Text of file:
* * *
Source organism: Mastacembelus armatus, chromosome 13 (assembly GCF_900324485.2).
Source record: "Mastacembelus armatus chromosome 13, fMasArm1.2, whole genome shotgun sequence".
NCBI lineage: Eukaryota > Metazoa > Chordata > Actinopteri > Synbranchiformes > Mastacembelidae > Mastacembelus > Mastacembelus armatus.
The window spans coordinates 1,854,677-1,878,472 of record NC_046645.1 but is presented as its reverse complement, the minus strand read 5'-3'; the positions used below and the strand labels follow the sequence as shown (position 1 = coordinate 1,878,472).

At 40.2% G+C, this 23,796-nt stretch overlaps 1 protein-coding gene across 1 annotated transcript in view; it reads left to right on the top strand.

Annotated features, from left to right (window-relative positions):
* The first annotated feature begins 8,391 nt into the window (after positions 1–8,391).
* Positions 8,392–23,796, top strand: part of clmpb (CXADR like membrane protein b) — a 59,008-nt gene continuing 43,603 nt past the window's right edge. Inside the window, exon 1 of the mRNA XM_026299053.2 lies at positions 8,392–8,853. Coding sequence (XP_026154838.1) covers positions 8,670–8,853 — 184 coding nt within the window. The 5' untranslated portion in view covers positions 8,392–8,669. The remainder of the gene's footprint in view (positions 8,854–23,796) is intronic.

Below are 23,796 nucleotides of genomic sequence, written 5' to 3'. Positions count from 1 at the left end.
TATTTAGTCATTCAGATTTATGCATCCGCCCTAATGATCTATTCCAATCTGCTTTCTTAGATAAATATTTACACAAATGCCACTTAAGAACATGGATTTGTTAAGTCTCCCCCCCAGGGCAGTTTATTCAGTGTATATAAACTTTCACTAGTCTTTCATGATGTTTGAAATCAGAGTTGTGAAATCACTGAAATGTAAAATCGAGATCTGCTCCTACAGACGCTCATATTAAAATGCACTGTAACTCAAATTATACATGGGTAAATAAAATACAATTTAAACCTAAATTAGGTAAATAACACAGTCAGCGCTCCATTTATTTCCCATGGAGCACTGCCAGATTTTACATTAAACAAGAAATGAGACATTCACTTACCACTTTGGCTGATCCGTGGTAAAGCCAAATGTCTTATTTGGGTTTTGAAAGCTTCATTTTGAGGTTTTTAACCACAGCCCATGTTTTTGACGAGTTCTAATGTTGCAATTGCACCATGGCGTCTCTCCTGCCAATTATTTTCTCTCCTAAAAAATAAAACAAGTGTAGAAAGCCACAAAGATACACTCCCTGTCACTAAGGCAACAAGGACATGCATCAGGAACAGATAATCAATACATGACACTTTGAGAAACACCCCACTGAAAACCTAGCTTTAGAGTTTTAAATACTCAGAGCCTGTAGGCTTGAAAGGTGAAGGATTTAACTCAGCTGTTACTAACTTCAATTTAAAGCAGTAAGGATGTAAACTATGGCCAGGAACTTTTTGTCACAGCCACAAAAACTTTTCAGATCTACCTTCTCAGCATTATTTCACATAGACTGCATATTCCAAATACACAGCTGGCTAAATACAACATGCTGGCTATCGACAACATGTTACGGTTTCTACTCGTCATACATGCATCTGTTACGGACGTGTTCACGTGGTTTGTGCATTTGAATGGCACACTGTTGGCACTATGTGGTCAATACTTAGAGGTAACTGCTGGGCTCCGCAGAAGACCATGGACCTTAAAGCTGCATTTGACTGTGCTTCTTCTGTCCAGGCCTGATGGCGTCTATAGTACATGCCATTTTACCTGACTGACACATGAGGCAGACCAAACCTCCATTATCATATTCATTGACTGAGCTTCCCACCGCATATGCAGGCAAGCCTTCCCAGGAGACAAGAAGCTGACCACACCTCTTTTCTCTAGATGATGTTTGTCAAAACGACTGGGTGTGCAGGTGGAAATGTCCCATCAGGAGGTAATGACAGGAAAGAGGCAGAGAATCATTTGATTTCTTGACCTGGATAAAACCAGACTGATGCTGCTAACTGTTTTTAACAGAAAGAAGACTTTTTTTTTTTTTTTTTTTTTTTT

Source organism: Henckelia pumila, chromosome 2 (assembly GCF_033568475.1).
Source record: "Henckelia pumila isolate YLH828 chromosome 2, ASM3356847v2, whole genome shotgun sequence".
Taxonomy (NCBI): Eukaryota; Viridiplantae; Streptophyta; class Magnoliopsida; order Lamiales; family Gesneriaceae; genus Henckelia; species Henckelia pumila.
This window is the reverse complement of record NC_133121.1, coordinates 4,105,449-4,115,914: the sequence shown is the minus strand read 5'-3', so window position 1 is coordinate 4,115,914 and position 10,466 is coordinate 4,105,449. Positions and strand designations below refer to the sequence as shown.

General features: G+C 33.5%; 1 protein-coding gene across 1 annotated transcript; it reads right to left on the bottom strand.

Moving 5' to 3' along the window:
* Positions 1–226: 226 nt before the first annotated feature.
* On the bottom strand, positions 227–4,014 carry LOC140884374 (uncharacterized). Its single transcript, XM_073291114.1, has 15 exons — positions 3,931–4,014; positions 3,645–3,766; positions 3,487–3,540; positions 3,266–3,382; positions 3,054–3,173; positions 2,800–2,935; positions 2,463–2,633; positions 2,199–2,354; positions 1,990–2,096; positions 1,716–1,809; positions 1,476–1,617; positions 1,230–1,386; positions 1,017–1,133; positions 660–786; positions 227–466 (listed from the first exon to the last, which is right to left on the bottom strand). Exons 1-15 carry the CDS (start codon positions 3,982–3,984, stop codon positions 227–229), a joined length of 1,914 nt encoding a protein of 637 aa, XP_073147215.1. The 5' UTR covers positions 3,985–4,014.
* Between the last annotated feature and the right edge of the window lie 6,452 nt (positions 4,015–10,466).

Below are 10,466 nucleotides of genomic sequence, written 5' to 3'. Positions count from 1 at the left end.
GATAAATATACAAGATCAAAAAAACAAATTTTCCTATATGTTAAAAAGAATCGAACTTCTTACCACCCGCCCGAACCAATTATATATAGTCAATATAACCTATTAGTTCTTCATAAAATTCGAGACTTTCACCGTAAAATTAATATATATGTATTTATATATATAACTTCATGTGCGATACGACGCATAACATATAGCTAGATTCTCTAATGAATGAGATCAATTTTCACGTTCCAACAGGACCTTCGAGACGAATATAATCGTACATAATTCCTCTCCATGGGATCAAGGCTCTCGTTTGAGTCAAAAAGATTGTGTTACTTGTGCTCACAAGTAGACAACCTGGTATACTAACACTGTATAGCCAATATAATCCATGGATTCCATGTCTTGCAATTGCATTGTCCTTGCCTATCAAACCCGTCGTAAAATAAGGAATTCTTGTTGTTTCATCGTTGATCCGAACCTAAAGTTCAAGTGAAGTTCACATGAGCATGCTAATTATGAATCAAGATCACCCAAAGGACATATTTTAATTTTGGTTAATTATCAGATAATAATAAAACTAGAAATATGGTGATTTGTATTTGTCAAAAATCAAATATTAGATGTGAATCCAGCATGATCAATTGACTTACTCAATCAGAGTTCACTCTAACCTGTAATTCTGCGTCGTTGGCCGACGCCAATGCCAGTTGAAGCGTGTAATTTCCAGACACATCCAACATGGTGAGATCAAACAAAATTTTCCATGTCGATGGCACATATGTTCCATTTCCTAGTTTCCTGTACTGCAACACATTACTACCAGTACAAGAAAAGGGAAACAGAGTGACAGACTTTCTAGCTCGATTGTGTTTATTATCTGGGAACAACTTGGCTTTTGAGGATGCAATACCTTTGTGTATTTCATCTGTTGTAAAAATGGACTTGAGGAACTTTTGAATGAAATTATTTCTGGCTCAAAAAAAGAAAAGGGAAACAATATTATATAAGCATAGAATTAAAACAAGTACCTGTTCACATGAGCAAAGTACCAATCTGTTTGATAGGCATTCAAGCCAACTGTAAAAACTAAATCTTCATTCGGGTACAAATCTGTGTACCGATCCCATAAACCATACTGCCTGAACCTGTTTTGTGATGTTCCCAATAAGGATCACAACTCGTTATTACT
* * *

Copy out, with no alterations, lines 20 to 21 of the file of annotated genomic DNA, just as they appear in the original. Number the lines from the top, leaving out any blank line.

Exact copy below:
Below are 10,466 nucleotides of genomic sequence, written 5' to 3'. Positions count from 1 at the left end.
GATAAATATACAAGATCAAAAAAACAAATTTTCCTATATGTTAAAAAGAATCGAACTTCTTACCACCCGCCCGAACCAATTATATATAGTCAATATAACCTATTAGTTCTTCATAAAATTCGAGACTTTCACCGTAAAATTAATATATATGTATTTATATATATAACTTCATGTGCGATACGACGCATAACATATAGCTAGATTCTCTAATGAATGAGATCAATTTTCACGTTCCAACAGGACCTTCGAGACGAATATAATCGTACATAATTCCTCTCCATGGGATCAAGGCTCTCGTTTGAGTCAAAAAGATTGTGTTACTTGTGCTCACAAGTAGACAACCTGGTATACTAACACTGTATAGCCAATATAATCCATGGATTCCATGTCTTGCAATTGCATTGTCCTTGCCTATCAAACCCGTCGTAAAATAAGGAATTCTTGTTGTTTCATCGTTGATCCGAACCTAAAGTTCAAGTGAAGTTCACATGAGCATGCTAATTATGAATCAAGATCACCCAAAGGACATATTTTAATTTTGGTTAATTATCAGATAATAATAAAACTAGAAATATGGTGATTTGTATTTGTCAAAAATCAAATATTAGATGTGAATCCAGCATGATCAATTGACTTACTCAATCAGAGTTCACTCTAACCTGTAATTCTGCGTCGTTGGCCGACGCCAATGCCAGTTGAAGCGTGTAATTTCCAGACACATCCAACATGGTGAGATCAAACAAAATTTTCCATGTCGATGGCACATATGTTCCATTTCCTAGTTTCCTGTACTGCAACACATTACTACCAGTACAAGAAAAGGGAAACAGAGTGACAGACTTTCTAGCTCGATTGTGTTTATTATCTGGGAACAACTTGGCTTTTGAGGATGCAATACCTTTGTGTATTTCATCTGTTGTAAAAATGGACTTGAGGAACTTTTGAATGAAATTATTTCTGGCTCAAAAAAAGAAAAGGGAAACAATATTATATAAGCATAGAATTAAAACAAGTACCTGTTCACATGAGCAAAGTACCAATCTGTTTGATAGGCATTCAAGCCAACTGTAAAAACTAAATCTTCATTCGGGTACAAATCTGTGTACCGATCCCATAAACCATACTGCCTGAACCTGTTTTGTGATGTTCCCAATAAGGATCACAACTCGTTATTACT